On 10 April, the Bangkok North Municipal Court dismissed charges against Sombat Boon-ngam-anong, leader of the Red Sunday group, for his participation in an activity held under the Emergency Decree on 18 May 2010.
He was charged with taking part in a political gathering with five or more people, blocking traffic and causing public unrest in an area declared under the Emergency Decree, for participating in an activity called ‘Naked for Life’ at Din Daeng intersection in Bangkok to call on the Abhisit Vejjajiva government to stop the violent crackdown on the red shirts.
Red-shirt activity 'Naked for Life' on 18 May 2010
According to his lawyer Phawinee Chumsri, the court said that violent incidents had already occurred, with real bullets used to kill and injure many people, and a stage had already been set before Sombat participated in the activity, and the activity was held in a peaceful manner, which is a right accorded by the constitution and cannot be derogated by the Emergency Decree, and was not meant to instigate unrest as charged.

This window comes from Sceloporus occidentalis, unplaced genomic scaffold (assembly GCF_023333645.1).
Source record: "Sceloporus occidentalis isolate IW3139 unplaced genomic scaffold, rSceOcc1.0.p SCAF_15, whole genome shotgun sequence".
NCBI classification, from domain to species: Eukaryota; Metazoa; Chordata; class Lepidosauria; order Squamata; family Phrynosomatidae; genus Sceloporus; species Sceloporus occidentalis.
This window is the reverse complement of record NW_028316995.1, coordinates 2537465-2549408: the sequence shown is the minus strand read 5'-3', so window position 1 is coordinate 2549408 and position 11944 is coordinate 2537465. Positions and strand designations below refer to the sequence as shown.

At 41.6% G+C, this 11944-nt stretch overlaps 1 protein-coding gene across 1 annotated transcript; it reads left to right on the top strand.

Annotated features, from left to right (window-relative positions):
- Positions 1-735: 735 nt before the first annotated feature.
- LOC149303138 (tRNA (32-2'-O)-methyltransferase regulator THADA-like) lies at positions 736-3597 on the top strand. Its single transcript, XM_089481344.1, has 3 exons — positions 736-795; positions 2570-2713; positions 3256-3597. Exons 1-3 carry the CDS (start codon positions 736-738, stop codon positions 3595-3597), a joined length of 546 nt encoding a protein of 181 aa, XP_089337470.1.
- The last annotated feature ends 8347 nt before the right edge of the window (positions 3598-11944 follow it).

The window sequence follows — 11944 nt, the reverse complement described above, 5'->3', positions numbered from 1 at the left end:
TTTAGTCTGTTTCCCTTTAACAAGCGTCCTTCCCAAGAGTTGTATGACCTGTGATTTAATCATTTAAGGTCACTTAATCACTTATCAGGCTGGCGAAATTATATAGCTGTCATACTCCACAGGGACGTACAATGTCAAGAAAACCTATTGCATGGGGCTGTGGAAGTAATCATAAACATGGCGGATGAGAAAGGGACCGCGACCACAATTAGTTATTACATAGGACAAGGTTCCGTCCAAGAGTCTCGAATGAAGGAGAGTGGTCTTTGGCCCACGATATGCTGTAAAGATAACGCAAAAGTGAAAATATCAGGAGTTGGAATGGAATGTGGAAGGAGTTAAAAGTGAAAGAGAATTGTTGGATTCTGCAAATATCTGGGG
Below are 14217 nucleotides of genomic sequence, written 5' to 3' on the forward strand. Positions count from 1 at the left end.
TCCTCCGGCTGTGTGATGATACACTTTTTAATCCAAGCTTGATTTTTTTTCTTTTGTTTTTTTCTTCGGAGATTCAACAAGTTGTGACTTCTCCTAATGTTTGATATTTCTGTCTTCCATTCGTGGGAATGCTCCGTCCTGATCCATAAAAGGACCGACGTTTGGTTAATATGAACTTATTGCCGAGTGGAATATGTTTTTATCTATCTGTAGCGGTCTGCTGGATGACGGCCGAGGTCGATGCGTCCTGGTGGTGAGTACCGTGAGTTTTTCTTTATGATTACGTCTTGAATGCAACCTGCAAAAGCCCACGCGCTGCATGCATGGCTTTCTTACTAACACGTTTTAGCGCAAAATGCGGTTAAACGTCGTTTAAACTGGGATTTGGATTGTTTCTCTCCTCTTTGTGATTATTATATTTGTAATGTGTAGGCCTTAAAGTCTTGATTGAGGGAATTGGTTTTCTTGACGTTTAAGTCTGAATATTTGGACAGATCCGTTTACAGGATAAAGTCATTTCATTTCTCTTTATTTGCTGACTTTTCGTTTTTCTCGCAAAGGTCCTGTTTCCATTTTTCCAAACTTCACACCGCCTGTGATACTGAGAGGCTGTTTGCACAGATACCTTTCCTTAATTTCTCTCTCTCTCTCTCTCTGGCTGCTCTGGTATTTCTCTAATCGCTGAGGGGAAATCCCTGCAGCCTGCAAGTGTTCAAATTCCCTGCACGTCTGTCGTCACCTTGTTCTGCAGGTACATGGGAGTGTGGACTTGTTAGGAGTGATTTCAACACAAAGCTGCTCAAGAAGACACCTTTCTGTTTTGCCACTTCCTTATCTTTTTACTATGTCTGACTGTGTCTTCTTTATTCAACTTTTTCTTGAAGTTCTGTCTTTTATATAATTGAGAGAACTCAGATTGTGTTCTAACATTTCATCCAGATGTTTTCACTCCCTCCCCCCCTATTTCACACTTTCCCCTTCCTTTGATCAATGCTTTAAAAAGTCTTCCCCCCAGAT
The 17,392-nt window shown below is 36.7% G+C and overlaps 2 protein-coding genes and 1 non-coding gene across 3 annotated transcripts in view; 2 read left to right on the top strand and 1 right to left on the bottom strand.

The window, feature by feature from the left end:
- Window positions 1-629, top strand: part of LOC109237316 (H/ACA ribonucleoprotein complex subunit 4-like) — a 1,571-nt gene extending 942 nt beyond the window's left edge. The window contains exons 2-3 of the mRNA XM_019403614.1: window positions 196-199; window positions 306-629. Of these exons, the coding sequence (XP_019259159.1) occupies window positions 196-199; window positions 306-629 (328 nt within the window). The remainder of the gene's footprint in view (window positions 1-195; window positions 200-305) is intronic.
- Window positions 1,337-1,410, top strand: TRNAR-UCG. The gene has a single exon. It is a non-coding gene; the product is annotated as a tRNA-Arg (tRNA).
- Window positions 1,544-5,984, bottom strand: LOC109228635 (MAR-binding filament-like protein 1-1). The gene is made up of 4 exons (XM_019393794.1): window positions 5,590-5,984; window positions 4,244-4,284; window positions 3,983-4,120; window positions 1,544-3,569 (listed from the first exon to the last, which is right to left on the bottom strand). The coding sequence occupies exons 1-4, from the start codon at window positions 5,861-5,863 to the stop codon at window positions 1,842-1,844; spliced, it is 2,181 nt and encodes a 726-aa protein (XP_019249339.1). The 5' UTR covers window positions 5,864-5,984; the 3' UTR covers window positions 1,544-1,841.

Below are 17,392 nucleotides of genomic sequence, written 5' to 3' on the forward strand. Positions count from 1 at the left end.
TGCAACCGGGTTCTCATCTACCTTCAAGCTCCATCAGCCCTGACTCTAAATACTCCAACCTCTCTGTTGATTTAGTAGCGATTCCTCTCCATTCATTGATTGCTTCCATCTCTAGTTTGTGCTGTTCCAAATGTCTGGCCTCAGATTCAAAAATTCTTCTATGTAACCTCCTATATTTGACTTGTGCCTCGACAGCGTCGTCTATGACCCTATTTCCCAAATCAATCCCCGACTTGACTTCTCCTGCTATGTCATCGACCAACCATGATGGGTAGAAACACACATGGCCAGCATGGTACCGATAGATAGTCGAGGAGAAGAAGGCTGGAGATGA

And as Sombat was a member a subcommittee of the National Human Rights Commission which was studying the application of the Emergency Decree, he should, therefore, have been in such a gathering to make observations, the court said.
Sombat said that he had expected to be given a suspended jail sentence, similar to a previous case in which he had been found guilty for a similar alleged offence. So he was quite surprised that the court dismissed this case.
The activity obviously did not provoke violence, and on the contrary, was an attempt to make people calm down. Maybe that was why the court dismissed the case, he said, adding that he hoped that this case would set a precedent for other cases.